Hertling USA, that long-time supplier of superb quality and effortless American style, is here to stay if Justin Christenson, Hertling’s CEO, has anything to say about it. Hertling’s supposed closure was reported and discussed widely on menswear blogs like Put This On and Styleforum.net, where the official Epaulet account claimed in February that Hertling was weeks away from closing its doors. Coming hot on the heels of the death of Hertling’s beloved patriarch, Julius “Julie” Hertling (covered by Ivy Style here), the closure seemed inevitable, an act of nature. The old-guard, and the companies they lovingly steered, were dying of old age.
The news spread. The teeth of menswear enthusiasts everywhere began to gnash. Wrists were wrung. I even joined in myself, confidently proclaiming the end of an era. Several weeks after the news broke, prominent luxury consigner Matthew Ruiz (owner and operator of LuxeSwap.com) acquired a massive quantity of Hertling’s stock and provided it to his customers at a steeply discounted price, a move that was interpreted by me as evidence that Hertling was dumping their remaining stock and preparing to shut the doors for good.
Perhaps most human beings are pessimistic at heart. Perhaps we look for the negative and hold onto it as if our happiness depended on it. If so, that tendency may have fooled us all.
I was recently contacted by Justin Christensen, Julius Hertling’s hand picked heir and the current CEO of Hertling USA. He wanted me to know that I was mistaken in my assumptions. Hertling was not closing. In fact, they were just beginning to fight, and Justin was lacing up the boxing gloves as we spoke. After our initial conversation, Christensen agreed to answer a few of my questions and give Ivy Style’s readers an exclusive insight into his background and the state of Hertling USA. He does not lack experience in the realm of menswear and retail clothing, having worked stints at Ralph Lauren and Brioni.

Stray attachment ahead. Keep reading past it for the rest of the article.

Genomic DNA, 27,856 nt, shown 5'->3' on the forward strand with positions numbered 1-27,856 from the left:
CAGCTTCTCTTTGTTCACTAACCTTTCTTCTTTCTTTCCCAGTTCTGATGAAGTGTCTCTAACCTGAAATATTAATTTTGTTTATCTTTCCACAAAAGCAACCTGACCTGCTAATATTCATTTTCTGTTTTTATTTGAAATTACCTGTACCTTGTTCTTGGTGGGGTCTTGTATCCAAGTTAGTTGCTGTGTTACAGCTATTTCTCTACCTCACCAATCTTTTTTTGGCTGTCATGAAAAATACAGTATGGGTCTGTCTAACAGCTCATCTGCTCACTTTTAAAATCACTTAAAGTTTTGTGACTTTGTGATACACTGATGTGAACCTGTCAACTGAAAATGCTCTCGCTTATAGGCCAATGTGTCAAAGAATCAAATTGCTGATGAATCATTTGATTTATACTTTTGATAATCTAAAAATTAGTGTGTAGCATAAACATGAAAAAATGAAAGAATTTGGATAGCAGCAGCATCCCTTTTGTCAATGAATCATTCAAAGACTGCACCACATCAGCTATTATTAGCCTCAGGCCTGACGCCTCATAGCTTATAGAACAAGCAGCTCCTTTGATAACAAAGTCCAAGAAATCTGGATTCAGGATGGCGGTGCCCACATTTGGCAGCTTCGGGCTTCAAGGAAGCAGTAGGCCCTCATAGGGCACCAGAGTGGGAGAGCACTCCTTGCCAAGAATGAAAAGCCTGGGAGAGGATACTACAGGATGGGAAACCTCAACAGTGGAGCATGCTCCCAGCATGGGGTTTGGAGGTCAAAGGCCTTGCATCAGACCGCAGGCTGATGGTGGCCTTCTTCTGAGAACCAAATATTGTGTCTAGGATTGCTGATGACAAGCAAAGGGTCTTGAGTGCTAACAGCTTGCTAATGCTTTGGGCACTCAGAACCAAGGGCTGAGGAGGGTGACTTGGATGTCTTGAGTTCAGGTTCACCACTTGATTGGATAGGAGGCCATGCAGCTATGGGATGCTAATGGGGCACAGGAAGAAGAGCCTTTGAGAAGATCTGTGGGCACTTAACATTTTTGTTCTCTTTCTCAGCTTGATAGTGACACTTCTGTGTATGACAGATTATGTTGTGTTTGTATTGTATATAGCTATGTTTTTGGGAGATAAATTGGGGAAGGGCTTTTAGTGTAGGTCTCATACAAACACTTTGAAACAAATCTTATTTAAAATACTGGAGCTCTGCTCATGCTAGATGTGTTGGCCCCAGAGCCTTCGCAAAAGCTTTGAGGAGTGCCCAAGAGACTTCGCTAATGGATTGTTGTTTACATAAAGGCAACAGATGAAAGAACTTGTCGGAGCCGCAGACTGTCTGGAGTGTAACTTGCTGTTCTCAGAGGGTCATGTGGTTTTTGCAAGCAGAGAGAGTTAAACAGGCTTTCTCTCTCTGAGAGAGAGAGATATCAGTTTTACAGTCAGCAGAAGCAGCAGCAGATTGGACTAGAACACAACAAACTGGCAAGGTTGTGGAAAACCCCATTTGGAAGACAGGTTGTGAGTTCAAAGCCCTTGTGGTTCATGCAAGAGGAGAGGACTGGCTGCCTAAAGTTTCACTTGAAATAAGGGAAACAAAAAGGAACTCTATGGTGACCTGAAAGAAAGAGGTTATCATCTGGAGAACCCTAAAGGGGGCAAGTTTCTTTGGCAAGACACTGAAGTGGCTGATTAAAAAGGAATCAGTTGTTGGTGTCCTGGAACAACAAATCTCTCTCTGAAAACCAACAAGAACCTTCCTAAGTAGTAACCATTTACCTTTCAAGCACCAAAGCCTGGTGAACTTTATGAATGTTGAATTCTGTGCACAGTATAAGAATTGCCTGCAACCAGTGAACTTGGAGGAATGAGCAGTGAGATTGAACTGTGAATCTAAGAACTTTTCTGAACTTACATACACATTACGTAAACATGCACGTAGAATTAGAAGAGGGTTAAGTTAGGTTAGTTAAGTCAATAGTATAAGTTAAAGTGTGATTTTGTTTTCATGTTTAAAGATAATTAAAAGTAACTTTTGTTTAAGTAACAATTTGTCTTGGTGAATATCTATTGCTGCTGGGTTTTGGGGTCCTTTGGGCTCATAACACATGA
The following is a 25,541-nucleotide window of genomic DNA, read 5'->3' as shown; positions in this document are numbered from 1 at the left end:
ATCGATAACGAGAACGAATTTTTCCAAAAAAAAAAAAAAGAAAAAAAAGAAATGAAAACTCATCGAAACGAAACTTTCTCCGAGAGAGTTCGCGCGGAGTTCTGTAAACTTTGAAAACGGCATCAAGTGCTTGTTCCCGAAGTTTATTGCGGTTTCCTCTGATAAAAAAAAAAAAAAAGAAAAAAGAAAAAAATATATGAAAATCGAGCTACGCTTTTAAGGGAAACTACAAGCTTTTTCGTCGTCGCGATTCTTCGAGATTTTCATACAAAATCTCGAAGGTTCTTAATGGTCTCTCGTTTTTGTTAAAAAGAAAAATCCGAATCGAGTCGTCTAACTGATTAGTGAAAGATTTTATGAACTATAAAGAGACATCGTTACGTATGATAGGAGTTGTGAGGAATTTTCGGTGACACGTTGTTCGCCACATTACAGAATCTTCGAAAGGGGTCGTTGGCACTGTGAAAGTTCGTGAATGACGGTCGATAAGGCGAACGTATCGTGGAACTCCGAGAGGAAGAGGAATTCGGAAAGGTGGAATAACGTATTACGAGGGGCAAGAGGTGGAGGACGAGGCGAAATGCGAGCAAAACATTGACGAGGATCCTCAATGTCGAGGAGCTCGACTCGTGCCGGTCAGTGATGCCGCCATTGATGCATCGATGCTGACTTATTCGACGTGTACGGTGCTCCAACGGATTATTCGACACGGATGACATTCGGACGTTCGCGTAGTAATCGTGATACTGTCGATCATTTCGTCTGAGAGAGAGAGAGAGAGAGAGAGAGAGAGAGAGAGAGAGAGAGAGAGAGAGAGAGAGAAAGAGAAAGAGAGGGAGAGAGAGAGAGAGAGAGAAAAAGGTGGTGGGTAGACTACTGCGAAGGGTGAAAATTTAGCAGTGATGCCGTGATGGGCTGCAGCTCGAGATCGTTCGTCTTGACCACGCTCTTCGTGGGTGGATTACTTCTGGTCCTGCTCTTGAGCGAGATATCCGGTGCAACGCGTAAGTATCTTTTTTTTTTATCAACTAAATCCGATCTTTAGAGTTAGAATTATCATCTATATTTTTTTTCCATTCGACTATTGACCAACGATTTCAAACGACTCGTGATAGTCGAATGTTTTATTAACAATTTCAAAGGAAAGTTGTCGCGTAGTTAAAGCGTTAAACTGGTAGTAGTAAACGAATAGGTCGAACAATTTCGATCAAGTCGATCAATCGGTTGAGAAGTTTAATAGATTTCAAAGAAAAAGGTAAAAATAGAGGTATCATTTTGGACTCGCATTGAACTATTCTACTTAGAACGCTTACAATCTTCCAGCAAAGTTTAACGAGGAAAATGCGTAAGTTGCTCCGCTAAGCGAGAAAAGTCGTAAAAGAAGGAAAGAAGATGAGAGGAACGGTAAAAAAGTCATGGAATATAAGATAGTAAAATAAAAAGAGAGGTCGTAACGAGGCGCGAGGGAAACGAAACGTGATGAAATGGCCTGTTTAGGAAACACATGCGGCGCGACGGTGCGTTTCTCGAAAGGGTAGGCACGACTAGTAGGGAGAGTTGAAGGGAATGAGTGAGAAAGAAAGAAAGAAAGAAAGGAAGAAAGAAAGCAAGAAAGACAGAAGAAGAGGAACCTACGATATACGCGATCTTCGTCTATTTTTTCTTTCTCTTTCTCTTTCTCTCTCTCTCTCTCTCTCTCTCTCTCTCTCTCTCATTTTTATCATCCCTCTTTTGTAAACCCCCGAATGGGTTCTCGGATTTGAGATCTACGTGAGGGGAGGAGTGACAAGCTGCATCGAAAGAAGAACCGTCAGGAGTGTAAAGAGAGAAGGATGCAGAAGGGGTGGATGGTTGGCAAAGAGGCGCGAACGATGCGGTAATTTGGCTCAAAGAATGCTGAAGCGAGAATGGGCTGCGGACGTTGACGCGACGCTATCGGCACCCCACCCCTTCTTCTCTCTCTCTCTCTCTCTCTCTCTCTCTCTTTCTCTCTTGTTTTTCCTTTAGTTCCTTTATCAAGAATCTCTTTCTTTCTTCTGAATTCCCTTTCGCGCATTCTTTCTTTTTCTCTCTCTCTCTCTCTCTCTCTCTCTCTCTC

But Christensen had bigger ambitions than simply working for someone else’s company. He and his wife nurtured a dream to own their own premium apparel brand. In 2015 he began creating a business plan and seeking investors to make their dream come true. It was during this period in 2015 that he met Julius Hertling. After a memorable lunch at one of Julius’ favorite Brooklyn spots, Bamonte’s, Justin knew he had met a very special man who ran a very special company. “To say the least,” he recalls, “I was intrigued from that day on about this man, this company Hertling. Long story short, that was the beginning of my efforts to convince Julie to sell the business. After all, he was 90 years old, and with no heir apparent, I couldn’t help but see how our visions aligned to carry on the heritage of quality American manufacturing.”